An otherwise unconnected group of conspiracy theorists come into possession of a seemingly prophetic graphic novel, the eponymous Utopia. A shadowy organisation called The Network wants it back. And they are prepared to use any means at their disposal to get it.
What follows is two seasons of some of the most compelling, labyrinthine television ever. The cinematography and use of colour are spectacular. The soundtrack is banging. And each episode is lean, tense and fantastically entertaining.
What elevates Utopia is that it forces you, the viewer, to confront a moral dilemma where something seeming irredeemably evil becomes… a logical, even rational, means to the right end? When you find yourself feeling sympathetic to the perpetrator of a mass shooting in a school, you know it’s something a bit different.
If I’m making it sound bleak, it’s leavened by diverse, relatable characters and a dark humour that at times is laugh-out-loud funny. If you haven’t seen this show, watch it post-haste.
Film: The Prophet
There is something fascinating about prison. It’s a claustrophobic place of fear and violence that most of us would not fare well in. I definitely wouldn’t. In French prison film The Prophet, a young, scared Arab prisoner, Malik, enters this grim, forbidding world and is at once ordered by the prison’s ruling gang to commit a murder — or be killed himself. The plan is for Malik to conceal a razor blade inside his mouth, offer the victim an act that is definitely not PG-13, and then stand up a slit his throat. The subsequent scene is gut-churningly, knuckle-white tense.
It sets the tone for the entire film, as Malik gradually navigates this world of violence and vulnerability, fear and intimidation. I’ll leave whether he becomes the titular prophet of the title for you to find out for yourself.
Mike Duncan, author and narrator of the History of Rome podcast, charts some of the greatest political and socio-economic upheavals in history. From the English Civil War to the American War of Independence, through to the insanely complicated and convoluted French Revolution and the horrors of Haiti’s birth as a nation, Duncan manages to plot a relatively tight narrative, introduce us to a fascinating array of colourful and bizarre characters and infuse it all with his own dry humour and sarcastic asides.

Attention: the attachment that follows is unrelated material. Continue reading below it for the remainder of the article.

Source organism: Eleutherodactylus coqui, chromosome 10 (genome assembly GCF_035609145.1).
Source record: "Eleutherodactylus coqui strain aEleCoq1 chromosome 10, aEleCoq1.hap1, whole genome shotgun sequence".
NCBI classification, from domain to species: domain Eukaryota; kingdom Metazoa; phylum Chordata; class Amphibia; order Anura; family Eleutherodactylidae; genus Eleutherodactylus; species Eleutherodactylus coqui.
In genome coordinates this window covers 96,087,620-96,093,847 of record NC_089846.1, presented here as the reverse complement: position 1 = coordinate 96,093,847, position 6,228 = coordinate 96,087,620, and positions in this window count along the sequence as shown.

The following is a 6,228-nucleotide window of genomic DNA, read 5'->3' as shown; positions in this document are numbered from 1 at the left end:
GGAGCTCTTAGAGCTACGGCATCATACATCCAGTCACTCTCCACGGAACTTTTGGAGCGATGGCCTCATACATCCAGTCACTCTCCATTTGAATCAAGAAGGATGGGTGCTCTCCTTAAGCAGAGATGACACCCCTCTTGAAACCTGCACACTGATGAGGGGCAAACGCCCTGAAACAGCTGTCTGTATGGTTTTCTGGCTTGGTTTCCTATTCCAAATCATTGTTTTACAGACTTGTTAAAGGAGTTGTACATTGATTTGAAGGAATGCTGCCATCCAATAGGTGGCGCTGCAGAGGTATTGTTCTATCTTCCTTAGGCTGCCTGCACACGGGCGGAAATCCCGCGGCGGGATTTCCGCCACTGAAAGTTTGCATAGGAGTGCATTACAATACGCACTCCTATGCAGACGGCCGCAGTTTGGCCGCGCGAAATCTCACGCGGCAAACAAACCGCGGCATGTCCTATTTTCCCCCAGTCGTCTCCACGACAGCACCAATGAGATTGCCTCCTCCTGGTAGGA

Short story: Sandkings
Before George RR Martin embarked on the cultural fantasy behemoth that is Game of Thrones (from his A Song of Ice and Fire series), he wrote Sandkings. The plot follows Simon Kress, an amoral and sadistic collector of rare and dangerous animals, who purchases a terrarium of the insect-like sandkings. The semi-intelligent sandkings will worship their owner like a god, but also reflect their new god’s personality in their actions and characters.
Bored, Kress begins to torment his new charges — starving them and forcing the creatures to fight both each other and increasingly exotic and dangerous animals. Until an unexpected event forces him to confront the consequences of his actions.
While nominally science fiction, Sandkings is both a disturbing horror story and an examination of the corrupting nature of power and adoration. The skittering omnivorous sandkings are skin-crawlingly creepy and Kress is a self-serving narrator with few qualms or redeeming features. At the very least, it’s a reminder to always feed your pets on time…
Advert: Beer Chase
Four scruffy-looking bank robbers end up in a bar full of policemen. Fleeing with pints in hand, they realise they can’t drink and drive. So cops (also with pints in hand) and robbers set off on foot on a classic clichéd police chase: crashing into cardboard boxes, dodging a sheet of glass being carried across a street and “smashing” through a road block — all without spilling a drop. It’s stupid, but very funny — something Carlton Beer does very well.
What’s your hidden gem? Could be a video game, graphic novel, book song or anything you damn well like. Let us know in the comments.
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